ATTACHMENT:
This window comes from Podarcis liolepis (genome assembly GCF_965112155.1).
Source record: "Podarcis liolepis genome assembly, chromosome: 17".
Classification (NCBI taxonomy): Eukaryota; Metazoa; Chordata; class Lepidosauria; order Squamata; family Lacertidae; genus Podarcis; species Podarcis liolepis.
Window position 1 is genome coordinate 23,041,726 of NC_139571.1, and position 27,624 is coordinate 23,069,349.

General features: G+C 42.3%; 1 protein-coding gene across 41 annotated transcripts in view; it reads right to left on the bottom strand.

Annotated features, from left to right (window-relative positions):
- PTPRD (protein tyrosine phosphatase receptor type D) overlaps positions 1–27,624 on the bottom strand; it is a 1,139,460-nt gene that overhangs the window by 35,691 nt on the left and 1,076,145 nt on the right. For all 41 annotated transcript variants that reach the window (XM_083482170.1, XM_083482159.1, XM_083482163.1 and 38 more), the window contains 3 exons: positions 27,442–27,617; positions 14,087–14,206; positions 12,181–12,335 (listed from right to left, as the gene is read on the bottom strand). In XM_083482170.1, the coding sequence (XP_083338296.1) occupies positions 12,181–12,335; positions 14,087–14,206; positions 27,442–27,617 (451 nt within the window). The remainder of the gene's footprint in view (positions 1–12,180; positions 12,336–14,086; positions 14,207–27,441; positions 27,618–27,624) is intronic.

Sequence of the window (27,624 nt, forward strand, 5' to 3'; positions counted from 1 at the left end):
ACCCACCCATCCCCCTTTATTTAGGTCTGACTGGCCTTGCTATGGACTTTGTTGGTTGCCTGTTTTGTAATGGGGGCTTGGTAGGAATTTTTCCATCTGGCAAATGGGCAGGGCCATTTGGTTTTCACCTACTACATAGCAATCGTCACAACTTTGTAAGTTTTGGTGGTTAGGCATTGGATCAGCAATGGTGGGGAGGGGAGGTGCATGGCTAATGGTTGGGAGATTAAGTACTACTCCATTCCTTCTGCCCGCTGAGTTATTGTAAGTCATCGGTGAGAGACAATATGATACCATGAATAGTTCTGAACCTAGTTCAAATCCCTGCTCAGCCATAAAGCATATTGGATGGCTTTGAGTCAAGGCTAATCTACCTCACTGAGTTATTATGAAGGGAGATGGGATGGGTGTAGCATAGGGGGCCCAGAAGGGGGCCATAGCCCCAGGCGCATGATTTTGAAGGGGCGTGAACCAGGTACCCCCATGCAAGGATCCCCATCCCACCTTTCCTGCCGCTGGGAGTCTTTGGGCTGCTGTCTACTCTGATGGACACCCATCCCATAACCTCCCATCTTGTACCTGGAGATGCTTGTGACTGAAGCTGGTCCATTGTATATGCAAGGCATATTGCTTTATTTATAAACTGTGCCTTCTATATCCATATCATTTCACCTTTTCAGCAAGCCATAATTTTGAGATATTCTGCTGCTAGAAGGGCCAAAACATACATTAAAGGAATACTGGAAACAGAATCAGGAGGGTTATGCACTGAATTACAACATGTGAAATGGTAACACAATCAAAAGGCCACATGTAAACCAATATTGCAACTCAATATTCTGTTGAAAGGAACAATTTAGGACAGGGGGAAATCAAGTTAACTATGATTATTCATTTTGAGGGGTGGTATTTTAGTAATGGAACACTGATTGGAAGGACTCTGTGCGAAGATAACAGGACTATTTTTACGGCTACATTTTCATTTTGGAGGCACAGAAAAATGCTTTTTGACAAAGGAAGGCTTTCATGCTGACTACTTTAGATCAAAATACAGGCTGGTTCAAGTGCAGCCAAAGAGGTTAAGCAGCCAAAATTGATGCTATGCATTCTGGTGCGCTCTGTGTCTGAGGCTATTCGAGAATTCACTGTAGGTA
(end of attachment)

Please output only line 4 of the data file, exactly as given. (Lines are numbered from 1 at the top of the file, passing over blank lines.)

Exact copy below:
Window position 1 is genome coordinate 23,041,726 of NC_139571.1, and position 27,624 is coordinate 23,069,349.